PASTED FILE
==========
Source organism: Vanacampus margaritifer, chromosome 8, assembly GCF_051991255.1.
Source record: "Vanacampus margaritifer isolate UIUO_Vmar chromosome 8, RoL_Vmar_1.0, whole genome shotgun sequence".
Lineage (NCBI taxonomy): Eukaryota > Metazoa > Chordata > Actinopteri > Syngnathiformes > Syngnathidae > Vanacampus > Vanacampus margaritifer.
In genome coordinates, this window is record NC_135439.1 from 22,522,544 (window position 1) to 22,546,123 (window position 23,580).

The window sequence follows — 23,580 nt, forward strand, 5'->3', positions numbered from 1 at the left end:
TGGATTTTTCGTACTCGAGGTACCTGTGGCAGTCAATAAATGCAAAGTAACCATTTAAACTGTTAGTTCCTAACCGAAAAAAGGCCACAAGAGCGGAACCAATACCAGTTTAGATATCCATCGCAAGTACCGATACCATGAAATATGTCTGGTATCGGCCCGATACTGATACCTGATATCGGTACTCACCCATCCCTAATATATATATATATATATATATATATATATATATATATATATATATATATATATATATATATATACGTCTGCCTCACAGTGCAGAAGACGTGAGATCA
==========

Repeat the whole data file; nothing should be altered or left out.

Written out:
Source organism: Vanacampus margaritifer, chromosome 8, assembly GCF_051991255.1.
Source record: "Vanacampus margaritifer isolate UIUO_Vmar chromosome 8, RoL_Vmar_1.0, whole genome shotgun sequence".
Lineage (NCBI taxonomy): Eukaryota > Metazoa > Chordata > Actinopteri > Syngnathiformes > Syngnathidae > Vanacampus > Vanacampus margaritifer.
In genome coordinates, this window is record NC_135439.1 from 22,522,544 (window position 1) to 22,546,123 (window position 23,580).

The window sequence follows — 23,580 nt, forward strand, 5'->3', positions numbered from 1 at the left end:
TGGATTTTTCGTACTCGAGGTACCTGTGGCAGTCAATAAATGCAAAGTAACCATTTAAACTGTTAGTTCCTAACCGAAAAAAGGCCACAAGAGCGGAACCAATACCAGTTTAGATATCCATCGCAAGTACCGATACCATGAAATATGTCTGGTATCGGCCCGATACTGATACCTGATATCGGTACTCACCCATCCCTAATATATATATATATATATATATATATATATATATATATATATATATATATATATATATATATATACGTCTGCCTCACAGTGCAGAAGACGTGAGATCA